Gilded Age barons like the Vanderbilts, Astors and Guggenheims liked to construct log estates along the lakes of upper New York state to serve as bucolic respites from the smog and confines of urban life. William Avery Rockefeller built the Point a century ago on 75 secluded acres to serve as his family’s “Great Camp.” Today, it’s a place to celebrate a marriage, a big anniversary or to simply rough it, Rockefeller-style.
Spread among the compound’s original four log cabins are 11 guestrooms, each with water views and rustic, elegant furnishings—chunky stone fireplaces, oversized armchairs, dark-wood walls adorned with 19th-century oil paintings and heavy fabrics smoothed over handmade beds. All meals and beverages are included, including wine and spirits from four open bars. The point staff seems to anticipate every whim, whether it’s laundering wet ski socks or simply showing up with another cold martini.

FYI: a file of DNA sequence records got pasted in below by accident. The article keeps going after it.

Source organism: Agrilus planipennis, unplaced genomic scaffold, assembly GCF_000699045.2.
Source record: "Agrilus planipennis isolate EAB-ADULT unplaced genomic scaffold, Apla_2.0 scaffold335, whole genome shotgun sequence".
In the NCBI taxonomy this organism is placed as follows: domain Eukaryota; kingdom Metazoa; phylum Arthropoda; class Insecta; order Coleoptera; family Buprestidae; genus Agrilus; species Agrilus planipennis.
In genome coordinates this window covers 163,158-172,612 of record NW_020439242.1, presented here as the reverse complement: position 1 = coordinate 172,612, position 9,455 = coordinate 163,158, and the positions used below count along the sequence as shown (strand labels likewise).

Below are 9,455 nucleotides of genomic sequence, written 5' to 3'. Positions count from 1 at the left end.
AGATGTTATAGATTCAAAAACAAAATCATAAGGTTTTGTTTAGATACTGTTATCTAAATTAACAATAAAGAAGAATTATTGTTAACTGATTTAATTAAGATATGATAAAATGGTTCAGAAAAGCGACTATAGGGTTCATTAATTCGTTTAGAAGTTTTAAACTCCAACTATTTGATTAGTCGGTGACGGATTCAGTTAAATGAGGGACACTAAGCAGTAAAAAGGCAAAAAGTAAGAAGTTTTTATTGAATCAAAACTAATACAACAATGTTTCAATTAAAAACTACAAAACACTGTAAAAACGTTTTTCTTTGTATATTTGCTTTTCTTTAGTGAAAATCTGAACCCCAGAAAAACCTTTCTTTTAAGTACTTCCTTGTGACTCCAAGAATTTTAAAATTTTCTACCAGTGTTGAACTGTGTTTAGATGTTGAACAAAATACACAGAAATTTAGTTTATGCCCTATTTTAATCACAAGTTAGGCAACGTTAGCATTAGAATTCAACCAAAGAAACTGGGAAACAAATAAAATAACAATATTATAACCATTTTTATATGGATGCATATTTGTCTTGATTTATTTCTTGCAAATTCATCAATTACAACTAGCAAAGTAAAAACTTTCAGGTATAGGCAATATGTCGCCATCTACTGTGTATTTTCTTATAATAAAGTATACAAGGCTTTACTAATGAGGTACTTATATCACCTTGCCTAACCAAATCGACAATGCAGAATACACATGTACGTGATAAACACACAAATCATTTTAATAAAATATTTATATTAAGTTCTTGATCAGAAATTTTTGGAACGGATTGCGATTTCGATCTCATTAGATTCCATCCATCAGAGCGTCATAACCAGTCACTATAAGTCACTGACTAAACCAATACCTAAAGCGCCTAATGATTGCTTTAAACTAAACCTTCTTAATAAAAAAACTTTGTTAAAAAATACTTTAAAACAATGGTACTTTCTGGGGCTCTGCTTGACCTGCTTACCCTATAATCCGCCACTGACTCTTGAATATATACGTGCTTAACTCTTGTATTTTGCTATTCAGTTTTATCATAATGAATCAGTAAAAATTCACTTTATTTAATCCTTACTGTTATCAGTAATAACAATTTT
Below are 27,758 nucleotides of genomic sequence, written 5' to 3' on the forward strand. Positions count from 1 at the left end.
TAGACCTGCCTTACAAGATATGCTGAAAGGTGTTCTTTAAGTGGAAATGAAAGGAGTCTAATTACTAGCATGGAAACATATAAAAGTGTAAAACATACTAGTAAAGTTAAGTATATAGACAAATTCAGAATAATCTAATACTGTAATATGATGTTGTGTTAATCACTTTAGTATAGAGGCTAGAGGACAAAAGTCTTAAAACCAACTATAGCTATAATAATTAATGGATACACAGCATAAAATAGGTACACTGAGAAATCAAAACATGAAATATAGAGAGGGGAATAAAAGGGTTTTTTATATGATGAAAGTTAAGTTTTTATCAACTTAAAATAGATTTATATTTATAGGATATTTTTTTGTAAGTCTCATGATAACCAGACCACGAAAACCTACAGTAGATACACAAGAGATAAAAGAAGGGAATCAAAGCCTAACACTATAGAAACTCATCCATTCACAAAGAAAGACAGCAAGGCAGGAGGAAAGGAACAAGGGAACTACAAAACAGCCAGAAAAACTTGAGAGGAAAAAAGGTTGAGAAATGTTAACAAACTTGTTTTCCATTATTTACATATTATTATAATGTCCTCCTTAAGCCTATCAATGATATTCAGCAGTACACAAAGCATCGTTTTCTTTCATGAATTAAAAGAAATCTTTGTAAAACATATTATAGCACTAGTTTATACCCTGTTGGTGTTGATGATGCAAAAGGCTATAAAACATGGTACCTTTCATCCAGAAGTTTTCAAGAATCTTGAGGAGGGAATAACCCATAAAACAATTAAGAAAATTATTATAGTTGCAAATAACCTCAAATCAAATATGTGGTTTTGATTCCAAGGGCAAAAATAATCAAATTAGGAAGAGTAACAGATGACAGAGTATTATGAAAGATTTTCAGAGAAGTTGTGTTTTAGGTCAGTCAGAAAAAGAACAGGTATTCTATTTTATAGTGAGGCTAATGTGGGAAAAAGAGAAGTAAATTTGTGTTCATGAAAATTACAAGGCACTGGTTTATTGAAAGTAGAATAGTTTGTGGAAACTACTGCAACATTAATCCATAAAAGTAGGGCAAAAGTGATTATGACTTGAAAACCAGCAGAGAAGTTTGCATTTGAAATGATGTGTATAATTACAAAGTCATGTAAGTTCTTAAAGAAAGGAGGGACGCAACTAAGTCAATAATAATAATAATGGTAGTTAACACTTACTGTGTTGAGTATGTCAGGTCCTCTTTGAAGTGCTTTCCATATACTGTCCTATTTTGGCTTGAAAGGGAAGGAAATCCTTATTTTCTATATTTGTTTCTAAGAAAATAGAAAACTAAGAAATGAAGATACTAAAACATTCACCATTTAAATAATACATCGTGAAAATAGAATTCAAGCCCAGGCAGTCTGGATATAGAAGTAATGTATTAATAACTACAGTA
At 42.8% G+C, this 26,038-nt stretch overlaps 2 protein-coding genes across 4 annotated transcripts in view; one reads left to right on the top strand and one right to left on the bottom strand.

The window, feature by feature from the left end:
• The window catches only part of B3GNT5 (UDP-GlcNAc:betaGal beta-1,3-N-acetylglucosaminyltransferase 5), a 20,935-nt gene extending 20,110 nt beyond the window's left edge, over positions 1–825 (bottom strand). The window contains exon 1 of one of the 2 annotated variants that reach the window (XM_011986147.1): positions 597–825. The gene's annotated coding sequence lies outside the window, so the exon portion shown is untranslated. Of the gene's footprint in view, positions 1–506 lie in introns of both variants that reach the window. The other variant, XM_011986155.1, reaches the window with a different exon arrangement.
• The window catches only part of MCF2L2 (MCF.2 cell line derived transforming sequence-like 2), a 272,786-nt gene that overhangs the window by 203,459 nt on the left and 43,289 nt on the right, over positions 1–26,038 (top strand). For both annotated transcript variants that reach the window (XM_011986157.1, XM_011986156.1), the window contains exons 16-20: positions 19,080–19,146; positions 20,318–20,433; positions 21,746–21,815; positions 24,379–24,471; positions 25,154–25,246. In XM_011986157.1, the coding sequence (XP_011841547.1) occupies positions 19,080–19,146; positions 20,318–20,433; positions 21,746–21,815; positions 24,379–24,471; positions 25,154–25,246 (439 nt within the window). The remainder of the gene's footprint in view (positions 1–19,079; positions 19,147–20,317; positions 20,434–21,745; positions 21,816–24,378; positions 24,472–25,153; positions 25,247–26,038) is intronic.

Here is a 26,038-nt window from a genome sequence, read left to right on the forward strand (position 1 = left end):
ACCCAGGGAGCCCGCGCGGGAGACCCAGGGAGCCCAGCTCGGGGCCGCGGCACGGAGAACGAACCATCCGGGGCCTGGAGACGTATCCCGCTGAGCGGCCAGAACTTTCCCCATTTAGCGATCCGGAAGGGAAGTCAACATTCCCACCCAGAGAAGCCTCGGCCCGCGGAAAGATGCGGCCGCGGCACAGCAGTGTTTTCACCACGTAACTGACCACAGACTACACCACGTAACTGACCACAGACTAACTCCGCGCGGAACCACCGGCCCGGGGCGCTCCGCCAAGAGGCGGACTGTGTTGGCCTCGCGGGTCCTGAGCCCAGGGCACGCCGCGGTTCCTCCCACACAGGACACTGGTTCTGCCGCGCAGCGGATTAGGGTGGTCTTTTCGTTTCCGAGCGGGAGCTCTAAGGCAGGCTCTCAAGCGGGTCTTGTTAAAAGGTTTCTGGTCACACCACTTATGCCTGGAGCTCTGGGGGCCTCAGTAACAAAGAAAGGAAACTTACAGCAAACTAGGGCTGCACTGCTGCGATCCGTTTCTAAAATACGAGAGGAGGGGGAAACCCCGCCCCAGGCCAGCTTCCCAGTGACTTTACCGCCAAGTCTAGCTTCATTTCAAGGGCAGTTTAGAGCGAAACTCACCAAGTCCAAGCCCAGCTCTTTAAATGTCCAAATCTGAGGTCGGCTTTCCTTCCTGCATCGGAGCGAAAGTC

In the tradition of the Great Camps, everyone at the Point dines together, although arrangements can be made for private in-room breakfasts, dinners and picnic lunches elsewhere on the property. Most guests order a pot of coffee or tea to savor in their room before joining the group for breakfast in the Main Lodge, which also houses the kitchen, Great Hall and four guestrooms. Beyond breakfast, diners can order whatever they wish, whether it’s a croissant and espresso or a stack of raspberry pancakes, scrambled eggs and bacon. After thumbing through the newspaper, working on a puzzle or going for a walk, it’s time for lunch, which is always a barbecue on Saturdays. But we’re not talking weenies and burgers. This spread could be from a Fellini movie—a chef and multiple staff manning a fire-lit outdoor grill (weather permitting) holding a bevy of ceramic pots heaped with seasonal fare, like chunky beef chili, fried chicken, maple Brussels sprouts, truffle mac ’n’ cheese and Cajun-spiced shrimp. Nearby, cutting boards are loaded with juicy cuts of steak, pork tenderloin, grilled chicken breasts and sizzling sausages like wild boar and spicy pork. There are grilled vegetables, salads and baskets of focaccia or crisp onion rings. Just as you’re contemplating a nap, the staff comes marching up the hill bearing warm bread pudding, peanut butter cheesecake and chocolate-raspberry meringue tort.